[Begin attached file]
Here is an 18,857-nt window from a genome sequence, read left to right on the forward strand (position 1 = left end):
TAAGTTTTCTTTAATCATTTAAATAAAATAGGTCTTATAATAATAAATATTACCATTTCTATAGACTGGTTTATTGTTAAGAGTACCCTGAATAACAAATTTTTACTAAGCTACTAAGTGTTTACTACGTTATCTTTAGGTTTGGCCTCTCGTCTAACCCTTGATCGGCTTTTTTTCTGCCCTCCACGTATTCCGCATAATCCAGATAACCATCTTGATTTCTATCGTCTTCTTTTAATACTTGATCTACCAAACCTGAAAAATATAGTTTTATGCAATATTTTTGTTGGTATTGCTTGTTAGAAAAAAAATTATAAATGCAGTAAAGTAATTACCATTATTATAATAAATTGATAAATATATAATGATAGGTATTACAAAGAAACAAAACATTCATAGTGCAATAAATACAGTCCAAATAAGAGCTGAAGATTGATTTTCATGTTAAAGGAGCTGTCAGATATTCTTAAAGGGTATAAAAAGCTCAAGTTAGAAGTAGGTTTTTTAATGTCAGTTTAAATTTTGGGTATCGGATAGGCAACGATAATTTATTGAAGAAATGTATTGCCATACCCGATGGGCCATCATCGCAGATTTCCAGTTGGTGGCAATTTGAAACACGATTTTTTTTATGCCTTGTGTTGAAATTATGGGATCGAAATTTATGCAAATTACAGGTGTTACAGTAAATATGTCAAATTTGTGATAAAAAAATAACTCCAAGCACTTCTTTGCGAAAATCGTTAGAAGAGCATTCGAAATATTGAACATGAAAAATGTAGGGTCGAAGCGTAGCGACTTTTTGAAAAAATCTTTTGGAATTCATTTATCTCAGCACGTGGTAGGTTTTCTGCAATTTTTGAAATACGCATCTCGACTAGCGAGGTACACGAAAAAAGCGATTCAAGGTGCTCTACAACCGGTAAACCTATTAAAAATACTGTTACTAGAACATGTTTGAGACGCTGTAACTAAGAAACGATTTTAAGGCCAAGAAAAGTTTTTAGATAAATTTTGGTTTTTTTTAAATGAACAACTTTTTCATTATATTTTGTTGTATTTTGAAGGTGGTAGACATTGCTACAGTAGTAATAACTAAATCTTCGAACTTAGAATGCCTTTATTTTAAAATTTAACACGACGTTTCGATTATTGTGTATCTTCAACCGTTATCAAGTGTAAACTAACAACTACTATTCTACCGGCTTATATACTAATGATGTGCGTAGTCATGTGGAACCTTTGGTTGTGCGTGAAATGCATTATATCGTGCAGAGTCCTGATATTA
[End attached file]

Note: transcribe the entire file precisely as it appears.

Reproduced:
Here is an 18,857-nt window from a genome sequence, read left to right on the forward strand (position 1 = left end):
TAAGTTTTCTTTAATCATTTAAATAAAATAGGTCTTATAATAATAAATATTACCATTTCTATAGACTGGTTTATTGTTAAGAGTACCCTGAATAACAAATTTTTACTAAGCTACTAAGTGTTTACTACGTTATCTTTAGGTTTGGCCTCTCGTCTAACCCTTGATCGGCTTTTTTTCTGCCCTCCACGTATTCCGCATAATCCAGATAACCATCTTGATTTCTATCGTCTTCTTTTAATACTTGATCTACCAAACCTGAAAAATATAGTTTTATGCAATATTTTTGTTGGTATTGCTTGTTAGAAAAAAAATTATAAATGCAGTAAAGTAATTACCATTATTATAATAAATTGATAAATATATAATGATAGGTATTACAAAGAAACAAAACATTCATAGTGCAATAAATACAGTCCAAATAAGAGCTGAAGATTGATTTTCATGTTAAAGGAGCTGTCAGATATTCTTAAAGGGTATAAAAAGCTCAAGTTAGAAGTAGGTTTTTTAATGTCAGTTTAAATTTTGGGTATCGGATAGGCAACGATAATTTATTGAAGAAATGTATTGCCATACCCGATGGGCCATCATCGCAGATTTCCAGTTGGTGGCAATTTGAAACACGATTTTTTTTATGCCTTGTGTTGAAATTATGGGATCGAAATTTATGCAAATTACAGGTGTTACAGTAAATATGTCAAATTTGTGATAAAAAAATAACTCCAAGCACTTCTTTGCGAAAATCGTTAGAAGAGCATTCGAAATATTGAACATGAAAAATGTAGGGTCGAAGCGTAGCGACTTTTTGAAAAAATCTTTTGGAATTCATTTATCTCAGCACGTGGTAGGTTTTCTGCAATTTTTGAAATACGCATCTCGACTAGCGAGGTACACGAAAAAAGCGATTCAAGGTGCTCTACAACCGGTAAACCTATTAAAAATACTGTTACTAGAACATGTTTGAGACGCTGTAACTAAGAAACGATTTTAAGGCCAAGAAAAGTTTTTAGATAAATTTTGGTTTTTTTTAAATGAACAACTTTTTCATTATATTTTGTTGTATTTTGAAGGTGGTAGACATTGCTACAGTAGTAATAACTAAATCTTCGAACTTAGAATGCCTTTATTTTAAAATTTAACACGACGTTTCGATTATTGTGTATCTTCAACCGTTATCAAGTGTAAACTAACAACTACTATTCTACCGGCTTATATACTAATGATGTGCGTAGTCATGTGGAACCTTTGGTTGTGCGTGAAATGCATTATATCGTGCAGAGTCCTGATATTA